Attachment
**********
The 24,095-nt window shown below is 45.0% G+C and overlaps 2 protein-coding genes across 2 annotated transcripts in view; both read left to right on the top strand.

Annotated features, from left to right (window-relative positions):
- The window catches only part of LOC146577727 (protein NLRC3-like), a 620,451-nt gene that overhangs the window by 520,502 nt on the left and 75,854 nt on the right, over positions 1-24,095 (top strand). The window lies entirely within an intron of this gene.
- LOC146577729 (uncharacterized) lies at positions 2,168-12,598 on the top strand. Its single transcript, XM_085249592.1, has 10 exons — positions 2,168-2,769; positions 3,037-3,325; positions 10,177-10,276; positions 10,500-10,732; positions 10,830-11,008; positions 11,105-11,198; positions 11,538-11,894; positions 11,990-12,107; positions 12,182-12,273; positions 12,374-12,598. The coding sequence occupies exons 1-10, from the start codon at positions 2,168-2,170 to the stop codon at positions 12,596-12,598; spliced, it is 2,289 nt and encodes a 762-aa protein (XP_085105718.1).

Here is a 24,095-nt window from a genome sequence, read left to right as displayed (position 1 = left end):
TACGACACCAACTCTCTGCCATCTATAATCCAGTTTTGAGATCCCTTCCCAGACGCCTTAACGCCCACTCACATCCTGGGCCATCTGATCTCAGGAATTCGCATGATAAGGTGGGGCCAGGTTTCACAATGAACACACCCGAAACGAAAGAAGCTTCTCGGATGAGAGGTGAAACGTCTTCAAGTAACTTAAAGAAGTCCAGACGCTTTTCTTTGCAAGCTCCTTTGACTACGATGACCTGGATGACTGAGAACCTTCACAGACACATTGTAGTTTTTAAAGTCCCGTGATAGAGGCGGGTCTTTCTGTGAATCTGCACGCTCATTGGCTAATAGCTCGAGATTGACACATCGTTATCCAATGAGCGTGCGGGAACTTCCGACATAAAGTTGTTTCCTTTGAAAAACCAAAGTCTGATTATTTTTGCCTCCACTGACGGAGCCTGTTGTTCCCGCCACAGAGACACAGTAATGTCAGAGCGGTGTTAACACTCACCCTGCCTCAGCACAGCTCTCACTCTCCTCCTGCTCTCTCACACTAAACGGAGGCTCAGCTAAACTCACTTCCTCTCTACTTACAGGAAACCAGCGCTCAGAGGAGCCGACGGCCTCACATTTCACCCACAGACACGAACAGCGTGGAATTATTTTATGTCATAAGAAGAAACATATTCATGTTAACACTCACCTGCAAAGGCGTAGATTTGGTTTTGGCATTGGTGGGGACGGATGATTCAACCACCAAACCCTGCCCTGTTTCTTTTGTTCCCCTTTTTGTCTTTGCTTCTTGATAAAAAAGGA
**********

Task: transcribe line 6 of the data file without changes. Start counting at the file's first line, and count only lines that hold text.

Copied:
TACGACACCAACTCTCTGCCATCTATAATCCAGTTTTGAGATCCCTTCCCAGACGCCTTAACGCCCACTCACATCCTGGGCCATCTGATCTCAGGAATTCGCATGATAAGGTGGGGCCAGGTTTCACAATGAACACACCCGAAACGAAAGAAGCTTCTCGGATGAGAGGTGAAACGTCTTCAAGTAACTTAAAGAAGTCCAGACGCTTTTCTTTGCAAGCTCCTTTGACTACGATGACCTGGATGACTGAGAACCTTCACAGACACATTGTAGTTTTTAAAGTCCCGTGATAGAGGCGGGTCTTTCTGTGAATCTGCACGCTCATTGGCTAATAGCTCGAGATTGACACATCGTTATCCAATGAGCGTGCGGGAACTTCCGACATAAAGTTGTTTCCTTTGAAAAACCAAAGTCTGATTATTTTTGCCTCCACTGACGGAGCCTGTTGTTCCCGCCACAGAGACACAGTAATGTCAGAGCGGTGTTAACACTCACCCTGCCTCAGCACAGCTCTCACTCTCCTCCTGCTCTCTCACACTAAACGGAGGCTCAGCTAAACTCACTTCCTCTCTACTTACAGGAAACCAGCGCTCAGAGGAGCCGACGGCCTCACATTTCACCCACAGACACGAACAGCGTGGAATTATTTTATGTCATAAGAAGAAACATATTCATGTTAACACTCACCTGCAAAGGCGTAGATTTGGTTTTGGCATTGGTGGGGACGGATGATTCAACCACCAAACCCTGCCCTGTTTCTTTTGTTCCCCTTTTTGTCTTTGCTTCTTGATAAAAAAGGA